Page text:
Stormwater Tree Planting on the Hart Montague Trail in Oceana County, Michigan


Why Our Work is Needed

Stormwater runoff from parking lots, roadways, buildings, and other impervious surfaces carries oils, grease, pesticides, sediment, and excess nutrients such as phosphorous and nitrogen into groundwater and nearby natural bodies of water–including to Lake MIchigan through watershed tributaries. Due to the increased frequency and severity of storms as a result of global climate change, volumes of stormwater runoff continue to increase. 


Brief Overview of What We’re Doing

Delta Institute and our partners are planting more than 700 trees in Oceana County, Michigan along the Hart Montague Trail, and on roadways within five adjacent communities. Project trees will absorb and reuse stormwater runoff–thereby protecting local water sources. These efforts will reduce and treat 24,900 gallons of stormwater annually, and build long-term capacity for forest management in these rural communities. By keeping pollutants out of the groundwater, we’re helping keep water cleaner and healthier.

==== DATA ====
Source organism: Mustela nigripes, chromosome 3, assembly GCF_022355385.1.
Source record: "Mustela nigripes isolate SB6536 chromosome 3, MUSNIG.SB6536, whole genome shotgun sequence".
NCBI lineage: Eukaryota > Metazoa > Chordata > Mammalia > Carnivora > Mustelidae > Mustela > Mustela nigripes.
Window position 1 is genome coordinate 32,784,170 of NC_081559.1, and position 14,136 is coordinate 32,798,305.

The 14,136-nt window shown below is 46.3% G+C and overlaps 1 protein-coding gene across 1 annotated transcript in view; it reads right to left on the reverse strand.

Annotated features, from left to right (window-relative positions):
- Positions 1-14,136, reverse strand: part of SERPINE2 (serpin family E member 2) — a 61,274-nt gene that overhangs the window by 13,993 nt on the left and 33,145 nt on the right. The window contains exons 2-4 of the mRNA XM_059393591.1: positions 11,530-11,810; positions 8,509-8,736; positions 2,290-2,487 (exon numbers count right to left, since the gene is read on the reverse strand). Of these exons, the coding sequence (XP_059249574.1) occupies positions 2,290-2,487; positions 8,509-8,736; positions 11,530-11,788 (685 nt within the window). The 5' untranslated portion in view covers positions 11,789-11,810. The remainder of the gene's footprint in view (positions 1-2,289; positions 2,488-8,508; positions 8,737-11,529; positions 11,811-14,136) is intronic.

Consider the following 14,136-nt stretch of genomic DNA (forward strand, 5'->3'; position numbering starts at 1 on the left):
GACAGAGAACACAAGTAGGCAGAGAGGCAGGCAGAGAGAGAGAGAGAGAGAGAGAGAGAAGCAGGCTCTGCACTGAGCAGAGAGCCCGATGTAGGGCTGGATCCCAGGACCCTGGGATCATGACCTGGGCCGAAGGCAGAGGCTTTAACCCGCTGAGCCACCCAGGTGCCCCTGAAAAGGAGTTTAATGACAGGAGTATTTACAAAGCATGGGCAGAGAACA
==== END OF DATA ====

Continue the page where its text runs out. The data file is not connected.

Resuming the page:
This project is generously supported by the U.S. Forest Service, the West Michigan Shoreline Regional Development Commission, Oceana County & Trails, Eugene Kuhne, and William Field-Hart Montague Trail Funds of the Community Foundation for Oceana County.



  Our Anticipated Impact:

   700 Stormwater Trees planted on public trails

   24,900 Stormwater Runoff Gallons are treated

   Pollution is kept out of the Lake Michigan watershed and drinking water

   Long-term Forestry Capacity is provided to five rural communities


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